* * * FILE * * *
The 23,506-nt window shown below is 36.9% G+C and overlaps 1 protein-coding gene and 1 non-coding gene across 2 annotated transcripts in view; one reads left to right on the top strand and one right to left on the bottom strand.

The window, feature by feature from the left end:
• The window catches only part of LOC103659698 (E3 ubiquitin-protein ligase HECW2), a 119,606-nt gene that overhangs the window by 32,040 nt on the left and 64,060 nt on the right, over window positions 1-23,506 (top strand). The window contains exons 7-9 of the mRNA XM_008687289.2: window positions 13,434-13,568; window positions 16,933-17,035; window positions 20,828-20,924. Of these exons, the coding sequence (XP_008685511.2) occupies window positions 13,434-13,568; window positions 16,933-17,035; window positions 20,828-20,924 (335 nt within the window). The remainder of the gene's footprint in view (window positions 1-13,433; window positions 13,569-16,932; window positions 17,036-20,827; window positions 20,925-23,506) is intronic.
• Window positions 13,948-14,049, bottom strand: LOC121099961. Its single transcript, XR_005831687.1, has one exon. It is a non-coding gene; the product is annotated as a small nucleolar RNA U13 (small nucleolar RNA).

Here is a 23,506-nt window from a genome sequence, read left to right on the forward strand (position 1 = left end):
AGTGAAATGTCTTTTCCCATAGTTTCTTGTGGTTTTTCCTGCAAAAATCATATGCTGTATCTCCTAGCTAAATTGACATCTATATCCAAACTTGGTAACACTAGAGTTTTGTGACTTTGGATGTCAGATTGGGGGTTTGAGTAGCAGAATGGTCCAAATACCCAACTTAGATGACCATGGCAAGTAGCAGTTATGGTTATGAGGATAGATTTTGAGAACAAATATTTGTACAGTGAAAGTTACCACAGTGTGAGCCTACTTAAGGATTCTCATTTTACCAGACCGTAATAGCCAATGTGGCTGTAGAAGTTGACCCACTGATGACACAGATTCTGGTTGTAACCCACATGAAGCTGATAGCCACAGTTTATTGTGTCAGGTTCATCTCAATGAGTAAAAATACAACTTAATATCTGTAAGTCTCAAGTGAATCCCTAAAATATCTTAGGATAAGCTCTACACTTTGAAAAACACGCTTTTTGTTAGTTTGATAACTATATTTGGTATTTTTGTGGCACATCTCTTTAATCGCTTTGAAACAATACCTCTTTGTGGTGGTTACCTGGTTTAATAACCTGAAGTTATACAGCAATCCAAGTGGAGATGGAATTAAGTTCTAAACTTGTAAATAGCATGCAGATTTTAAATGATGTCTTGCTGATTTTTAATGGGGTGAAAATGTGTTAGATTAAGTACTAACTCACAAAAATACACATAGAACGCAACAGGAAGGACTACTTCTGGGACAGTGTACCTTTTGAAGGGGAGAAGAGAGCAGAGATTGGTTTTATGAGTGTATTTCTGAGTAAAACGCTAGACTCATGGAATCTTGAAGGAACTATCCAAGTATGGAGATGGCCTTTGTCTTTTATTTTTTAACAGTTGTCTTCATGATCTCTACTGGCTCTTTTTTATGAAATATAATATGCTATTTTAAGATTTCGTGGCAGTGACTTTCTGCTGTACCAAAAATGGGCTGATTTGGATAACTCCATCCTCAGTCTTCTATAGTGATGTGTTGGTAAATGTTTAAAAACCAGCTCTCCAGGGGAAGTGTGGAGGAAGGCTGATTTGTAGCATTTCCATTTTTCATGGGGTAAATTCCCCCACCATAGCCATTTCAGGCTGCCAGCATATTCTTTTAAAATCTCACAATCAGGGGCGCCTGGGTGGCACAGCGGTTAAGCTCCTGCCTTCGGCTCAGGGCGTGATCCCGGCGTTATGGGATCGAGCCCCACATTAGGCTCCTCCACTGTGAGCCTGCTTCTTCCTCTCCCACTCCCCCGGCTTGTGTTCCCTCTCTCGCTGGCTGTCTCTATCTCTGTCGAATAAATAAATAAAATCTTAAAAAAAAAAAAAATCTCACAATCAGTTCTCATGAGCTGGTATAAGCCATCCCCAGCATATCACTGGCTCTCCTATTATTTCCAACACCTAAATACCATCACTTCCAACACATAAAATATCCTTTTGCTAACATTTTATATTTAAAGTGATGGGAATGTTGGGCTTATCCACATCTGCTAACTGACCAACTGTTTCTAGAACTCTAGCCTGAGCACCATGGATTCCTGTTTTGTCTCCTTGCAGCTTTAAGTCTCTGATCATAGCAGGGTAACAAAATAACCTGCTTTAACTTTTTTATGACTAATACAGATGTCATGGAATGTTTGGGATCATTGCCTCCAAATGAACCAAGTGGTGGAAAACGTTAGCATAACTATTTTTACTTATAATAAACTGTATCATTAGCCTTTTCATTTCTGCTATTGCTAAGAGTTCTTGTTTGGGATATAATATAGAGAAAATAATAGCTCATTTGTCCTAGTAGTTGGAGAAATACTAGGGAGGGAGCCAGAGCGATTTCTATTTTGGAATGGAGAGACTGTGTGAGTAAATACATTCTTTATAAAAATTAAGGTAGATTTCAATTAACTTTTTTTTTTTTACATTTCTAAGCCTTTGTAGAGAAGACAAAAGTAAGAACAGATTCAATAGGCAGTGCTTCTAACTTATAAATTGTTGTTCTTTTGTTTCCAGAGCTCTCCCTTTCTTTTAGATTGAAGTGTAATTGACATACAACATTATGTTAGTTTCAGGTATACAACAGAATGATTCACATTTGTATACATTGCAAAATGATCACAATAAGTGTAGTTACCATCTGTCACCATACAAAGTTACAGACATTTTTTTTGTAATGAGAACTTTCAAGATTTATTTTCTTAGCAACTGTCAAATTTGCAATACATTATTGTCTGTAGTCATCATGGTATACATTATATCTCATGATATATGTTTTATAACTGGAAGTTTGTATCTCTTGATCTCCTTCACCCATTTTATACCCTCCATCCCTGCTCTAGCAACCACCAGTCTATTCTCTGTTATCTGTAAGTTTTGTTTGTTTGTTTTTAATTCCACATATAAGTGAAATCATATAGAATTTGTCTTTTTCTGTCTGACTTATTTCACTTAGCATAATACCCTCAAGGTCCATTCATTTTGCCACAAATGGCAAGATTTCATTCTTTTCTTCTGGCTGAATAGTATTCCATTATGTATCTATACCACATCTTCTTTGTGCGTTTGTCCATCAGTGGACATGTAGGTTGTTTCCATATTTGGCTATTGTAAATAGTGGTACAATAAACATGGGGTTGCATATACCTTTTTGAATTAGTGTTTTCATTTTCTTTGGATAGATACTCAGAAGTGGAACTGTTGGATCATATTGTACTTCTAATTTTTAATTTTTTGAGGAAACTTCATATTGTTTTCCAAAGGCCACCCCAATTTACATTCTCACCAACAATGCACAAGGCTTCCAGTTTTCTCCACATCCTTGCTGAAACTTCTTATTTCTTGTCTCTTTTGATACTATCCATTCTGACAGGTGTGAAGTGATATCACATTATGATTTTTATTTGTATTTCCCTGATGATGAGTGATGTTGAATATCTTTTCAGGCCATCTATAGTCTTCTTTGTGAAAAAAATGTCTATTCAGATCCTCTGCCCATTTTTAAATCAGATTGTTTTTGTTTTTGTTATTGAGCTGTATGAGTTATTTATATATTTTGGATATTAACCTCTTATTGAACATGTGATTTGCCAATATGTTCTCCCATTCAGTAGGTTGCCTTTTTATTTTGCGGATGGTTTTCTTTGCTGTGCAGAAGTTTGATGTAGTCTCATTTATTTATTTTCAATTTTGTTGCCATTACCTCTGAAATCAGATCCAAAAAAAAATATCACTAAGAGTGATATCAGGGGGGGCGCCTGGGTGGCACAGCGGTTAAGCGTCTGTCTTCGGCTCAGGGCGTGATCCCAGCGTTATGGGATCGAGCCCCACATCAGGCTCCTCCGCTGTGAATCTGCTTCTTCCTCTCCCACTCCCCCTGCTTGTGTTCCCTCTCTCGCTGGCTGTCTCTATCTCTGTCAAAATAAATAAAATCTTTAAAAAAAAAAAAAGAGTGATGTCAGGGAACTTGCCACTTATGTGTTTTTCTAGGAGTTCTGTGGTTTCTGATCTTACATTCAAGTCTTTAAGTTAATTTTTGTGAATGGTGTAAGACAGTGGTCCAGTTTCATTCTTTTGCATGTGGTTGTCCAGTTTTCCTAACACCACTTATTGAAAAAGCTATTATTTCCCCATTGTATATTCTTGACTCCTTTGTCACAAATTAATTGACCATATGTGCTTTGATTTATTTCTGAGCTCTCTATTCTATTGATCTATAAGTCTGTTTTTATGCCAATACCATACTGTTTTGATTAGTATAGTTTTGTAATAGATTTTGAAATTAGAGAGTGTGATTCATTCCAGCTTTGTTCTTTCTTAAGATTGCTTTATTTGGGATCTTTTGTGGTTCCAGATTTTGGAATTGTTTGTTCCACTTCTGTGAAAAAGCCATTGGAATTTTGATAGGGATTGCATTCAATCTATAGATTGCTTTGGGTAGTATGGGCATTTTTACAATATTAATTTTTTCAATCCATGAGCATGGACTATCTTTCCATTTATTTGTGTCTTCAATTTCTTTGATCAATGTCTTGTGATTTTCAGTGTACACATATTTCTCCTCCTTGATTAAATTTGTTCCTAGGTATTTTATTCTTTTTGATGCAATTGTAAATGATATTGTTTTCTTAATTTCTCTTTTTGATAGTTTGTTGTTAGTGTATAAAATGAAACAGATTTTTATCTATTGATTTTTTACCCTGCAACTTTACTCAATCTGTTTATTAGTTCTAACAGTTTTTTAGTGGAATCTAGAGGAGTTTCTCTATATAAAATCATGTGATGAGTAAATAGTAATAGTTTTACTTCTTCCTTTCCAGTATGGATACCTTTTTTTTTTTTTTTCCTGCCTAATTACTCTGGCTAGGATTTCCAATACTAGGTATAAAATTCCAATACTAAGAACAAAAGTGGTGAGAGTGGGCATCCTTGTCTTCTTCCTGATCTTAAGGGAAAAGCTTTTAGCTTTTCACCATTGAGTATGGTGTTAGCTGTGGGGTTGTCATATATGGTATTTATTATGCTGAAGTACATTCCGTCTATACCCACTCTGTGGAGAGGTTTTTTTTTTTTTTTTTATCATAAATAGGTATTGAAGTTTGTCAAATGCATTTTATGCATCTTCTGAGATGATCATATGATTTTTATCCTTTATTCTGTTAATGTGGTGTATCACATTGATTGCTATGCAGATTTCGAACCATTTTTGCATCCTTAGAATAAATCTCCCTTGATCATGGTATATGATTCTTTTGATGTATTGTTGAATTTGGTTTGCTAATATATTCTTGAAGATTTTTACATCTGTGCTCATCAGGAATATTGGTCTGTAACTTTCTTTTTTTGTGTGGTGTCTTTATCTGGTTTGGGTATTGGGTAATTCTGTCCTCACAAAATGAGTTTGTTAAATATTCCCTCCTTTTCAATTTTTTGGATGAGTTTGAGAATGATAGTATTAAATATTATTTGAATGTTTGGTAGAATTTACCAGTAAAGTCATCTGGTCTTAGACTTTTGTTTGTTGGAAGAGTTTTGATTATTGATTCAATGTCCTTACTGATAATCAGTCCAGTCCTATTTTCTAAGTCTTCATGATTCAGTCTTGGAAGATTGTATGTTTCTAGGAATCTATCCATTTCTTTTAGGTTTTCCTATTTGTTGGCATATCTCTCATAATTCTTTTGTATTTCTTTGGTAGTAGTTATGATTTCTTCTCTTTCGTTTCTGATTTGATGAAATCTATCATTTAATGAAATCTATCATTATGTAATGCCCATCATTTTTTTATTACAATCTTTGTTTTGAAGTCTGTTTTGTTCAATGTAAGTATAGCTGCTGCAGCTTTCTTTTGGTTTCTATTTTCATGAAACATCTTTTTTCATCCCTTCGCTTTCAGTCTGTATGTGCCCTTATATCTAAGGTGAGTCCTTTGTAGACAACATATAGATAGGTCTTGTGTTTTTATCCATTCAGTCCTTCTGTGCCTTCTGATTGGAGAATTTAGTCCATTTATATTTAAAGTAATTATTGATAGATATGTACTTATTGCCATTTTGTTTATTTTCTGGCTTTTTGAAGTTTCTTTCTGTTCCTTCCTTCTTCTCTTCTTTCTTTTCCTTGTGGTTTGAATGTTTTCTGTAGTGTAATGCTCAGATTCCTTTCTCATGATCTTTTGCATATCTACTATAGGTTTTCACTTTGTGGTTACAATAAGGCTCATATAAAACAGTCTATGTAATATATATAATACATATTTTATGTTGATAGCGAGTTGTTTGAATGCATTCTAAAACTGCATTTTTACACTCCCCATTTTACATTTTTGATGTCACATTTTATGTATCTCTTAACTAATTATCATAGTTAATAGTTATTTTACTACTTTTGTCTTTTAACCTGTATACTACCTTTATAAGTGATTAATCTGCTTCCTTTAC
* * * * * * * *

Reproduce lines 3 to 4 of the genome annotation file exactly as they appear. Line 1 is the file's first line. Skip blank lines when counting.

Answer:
• The window catches only part of LOC103659698 (E3 ubiquitin-protein ligase HECW2), a 119,606-nt gene that overhangs the window by 32,040 nt on the left and 64,060 nt on the right, over window positions 1-23,506 (top strand). The window contains exons 7-9 of the mRNA XM_008687289.2: window positions 13,434-13,568; window positions 16,933-17,035; window positions 20,828-20,924. Of these exons, the coding sequence (XP_008685511.2) occupies window positions 13,434-13,568; window positions 16,933-17,035; window positions 20,828-20,924 (335 nt within the window). The remainder of the gene's footprint in view (window positions 1-13,433; window positions 13,569-16,932; window positions 17,036-20,827; window positions 20,925-23,506) is intronic.
• Window positions 13,948-14,049, bottom strand: LOC121099961. Its single transcript, XR_005831687.1, has one exon. It is a non-coding gene; the product is annotated as a small nucleolar RNA U13 (small nucleolar RNA).